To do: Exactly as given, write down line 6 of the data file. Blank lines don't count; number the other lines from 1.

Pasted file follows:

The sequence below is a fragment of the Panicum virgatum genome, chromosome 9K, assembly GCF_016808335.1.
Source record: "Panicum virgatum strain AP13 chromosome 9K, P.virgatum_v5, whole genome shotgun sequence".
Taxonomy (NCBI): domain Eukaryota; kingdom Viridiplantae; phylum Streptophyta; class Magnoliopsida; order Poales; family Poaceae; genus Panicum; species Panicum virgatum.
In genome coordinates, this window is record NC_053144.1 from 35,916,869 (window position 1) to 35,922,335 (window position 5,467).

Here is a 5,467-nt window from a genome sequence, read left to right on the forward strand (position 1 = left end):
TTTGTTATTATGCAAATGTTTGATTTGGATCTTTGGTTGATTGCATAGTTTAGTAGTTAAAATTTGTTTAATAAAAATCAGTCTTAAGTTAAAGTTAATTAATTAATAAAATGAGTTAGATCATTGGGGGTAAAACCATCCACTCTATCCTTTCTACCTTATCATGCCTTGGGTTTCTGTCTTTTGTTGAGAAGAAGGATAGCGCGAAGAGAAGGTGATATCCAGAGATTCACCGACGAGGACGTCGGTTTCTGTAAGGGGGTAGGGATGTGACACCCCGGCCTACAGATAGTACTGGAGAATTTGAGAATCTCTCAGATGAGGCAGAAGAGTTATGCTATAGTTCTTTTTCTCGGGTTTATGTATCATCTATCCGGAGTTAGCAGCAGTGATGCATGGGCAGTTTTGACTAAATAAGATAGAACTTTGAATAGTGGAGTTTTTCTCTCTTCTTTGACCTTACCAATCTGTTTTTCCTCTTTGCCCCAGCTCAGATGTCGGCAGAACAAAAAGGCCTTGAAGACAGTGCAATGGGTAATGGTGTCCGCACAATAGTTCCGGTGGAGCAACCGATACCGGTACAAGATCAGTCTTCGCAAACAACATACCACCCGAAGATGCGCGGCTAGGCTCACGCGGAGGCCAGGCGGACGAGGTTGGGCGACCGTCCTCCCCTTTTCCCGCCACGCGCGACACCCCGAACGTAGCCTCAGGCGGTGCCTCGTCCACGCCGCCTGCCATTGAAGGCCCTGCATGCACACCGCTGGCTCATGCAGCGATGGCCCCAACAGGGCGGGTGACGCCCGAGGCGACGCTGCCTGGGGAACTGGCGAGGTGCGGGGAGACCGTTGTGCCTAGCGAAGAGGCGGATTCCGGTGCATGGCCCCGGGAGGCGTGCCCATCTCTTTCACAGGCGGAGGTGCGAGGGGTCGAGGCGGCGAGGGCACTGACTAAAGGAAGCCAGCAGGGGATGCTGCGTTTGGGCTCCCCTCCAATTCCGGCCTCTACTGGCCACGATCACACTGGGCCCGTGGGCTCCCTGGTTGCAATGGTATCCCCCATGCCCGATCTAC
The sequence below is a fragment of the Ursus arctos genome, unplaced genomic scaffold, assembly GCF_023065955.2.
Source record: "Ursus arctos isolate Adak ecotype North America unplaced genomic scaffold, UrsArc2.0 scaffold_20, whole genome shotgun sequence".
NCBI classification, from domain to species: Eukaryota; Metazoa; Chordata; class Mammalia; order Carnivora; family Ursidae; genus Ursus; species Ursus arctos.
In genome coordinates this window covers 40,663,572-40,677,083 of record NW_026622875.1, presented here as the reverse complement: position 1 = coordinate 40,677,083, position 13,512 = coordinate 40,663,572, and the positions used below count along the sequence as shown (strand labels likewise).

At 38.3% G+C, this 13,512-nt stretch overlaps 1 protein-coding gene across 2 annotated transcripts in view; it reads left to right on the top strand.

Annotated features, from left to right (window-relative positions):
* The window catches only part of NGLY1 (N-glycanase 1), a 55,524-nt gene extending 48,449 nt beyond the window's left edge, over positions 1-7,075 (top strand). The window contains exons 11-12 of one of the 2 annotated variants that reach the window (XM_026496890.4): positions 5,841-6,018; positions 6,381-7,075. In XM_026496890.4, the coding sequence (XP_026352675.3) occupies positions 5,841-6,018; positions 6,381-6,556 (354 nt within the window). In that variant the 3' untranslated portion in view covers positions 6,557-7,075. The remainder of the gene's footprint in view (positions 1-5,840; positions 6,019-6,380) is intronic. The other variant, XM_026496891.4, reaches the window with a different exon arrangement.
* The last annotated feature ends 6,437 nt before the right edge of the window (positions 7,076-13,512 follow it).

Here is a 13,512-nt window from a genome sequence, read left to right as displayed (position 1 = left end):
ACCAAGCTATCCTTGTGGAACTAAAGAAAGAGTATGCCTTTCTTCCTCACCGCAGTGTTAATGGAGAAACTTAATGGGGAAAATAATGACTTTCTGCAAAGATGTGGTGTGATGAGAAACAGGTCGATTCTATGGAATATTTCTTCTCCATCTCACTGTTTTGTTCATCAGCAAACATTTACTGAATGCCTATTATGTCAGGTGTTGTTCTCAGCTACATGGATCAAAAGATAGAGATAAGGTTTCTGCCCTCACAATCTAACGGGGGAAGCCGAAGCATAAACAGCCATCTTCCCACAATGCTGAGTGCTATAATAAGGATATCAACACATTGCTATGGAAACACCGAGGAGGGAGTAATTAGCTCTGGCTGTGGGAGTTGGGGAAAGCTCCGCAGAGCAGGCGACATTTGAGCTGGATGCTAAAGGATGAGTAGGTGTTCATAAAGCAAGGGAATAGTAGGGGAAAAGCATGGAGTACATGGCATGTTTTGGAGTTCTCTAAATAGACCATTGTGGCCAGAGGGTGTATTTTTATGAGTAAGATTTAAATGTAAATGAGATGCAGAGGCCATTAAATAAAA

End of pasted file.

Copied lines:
TTTGTTATTATGCAAATGTTTGATTTGGATCTTTGGTTGATTGCATAGTTTAGTAGTTAAAATTTGTTTAATAAAAATCAGTCTTAAGTTAAAGTTAATTAATTAATAAAATGAGTTAGATCATTGGGGGTAAAACCATCCACTCTATCCTTTCTACCTTATCATGCCTTGGGTTTCTGTCTTTTGTTGAGAAGAAGGATAGCGCGAAGAGAAGGTGATATCCAGAGATTCACCGACGAGGACGTCGGTTTCTGTAAGGGGGTAGGGATGTGACACCCCGGCCTACAGATAGTACTGGAGAATTTGAGAATCTCTCAGATGAGGCAGAAGAGTTATGCTATAGTTCTTTTTCTCGGGTTTATGTATCATCTATCCGGAGTTAGCAGCAGTGATGCATGGGCAGTTTTGACTAAATAAGATAGAACTTTGAATAGTGGAGTTTTTCTCTCTTCTTTGACCTTACCAATCTGTTTTTCCTCTTTGCCCCAGCTCAGATGTCGGCAGAACAAAAAGGCCTTGAAGACAGTGCAATGGGTAATGGTGTCCGCACAATAGTTCCGGTGGAGCAACCGATACCGGTACAAGATCAGTCTTCGCAAACAACATACCACCCGAAGATGCGCGGCTAGGCTCACGCGGAGGCCAGGCGGACGAGGTTGGGCGACCGTCCTCCCCTTTTCCCGCCACGCGCGACACCCCGAACGTAGCCTCAGGCGGTGCCTCGTCCACGCCGCCTGCCATTGAAGGCCCTGCATGCACACCGCTGGCTCATGCAGCGATGGCCCCAACAGGGCGGGTGACGCCCGAGGCGACGCTGCCTGGGGAACTGGCGAGGTGCGGGGAGACCGTTGTGCCTAGCGAAGAGGCGGATTCCGGTGCATGGCCCCGGGAGGCGTGCCCATCTCTTTCACAGGCGGAGGTGCGAGGGGTCGAGGCGGCGAGGGCACTGACTAAAGGAAGCCAGCAGGGGATGCTGCGTTTGGGCTCCCCTCCAATTCCGGCCTCTACTGGCCACGATCACACTGGGCCCGTGGGCTCCCTGGTTGCAATGGTATCCCCCATGCCCGATCTAC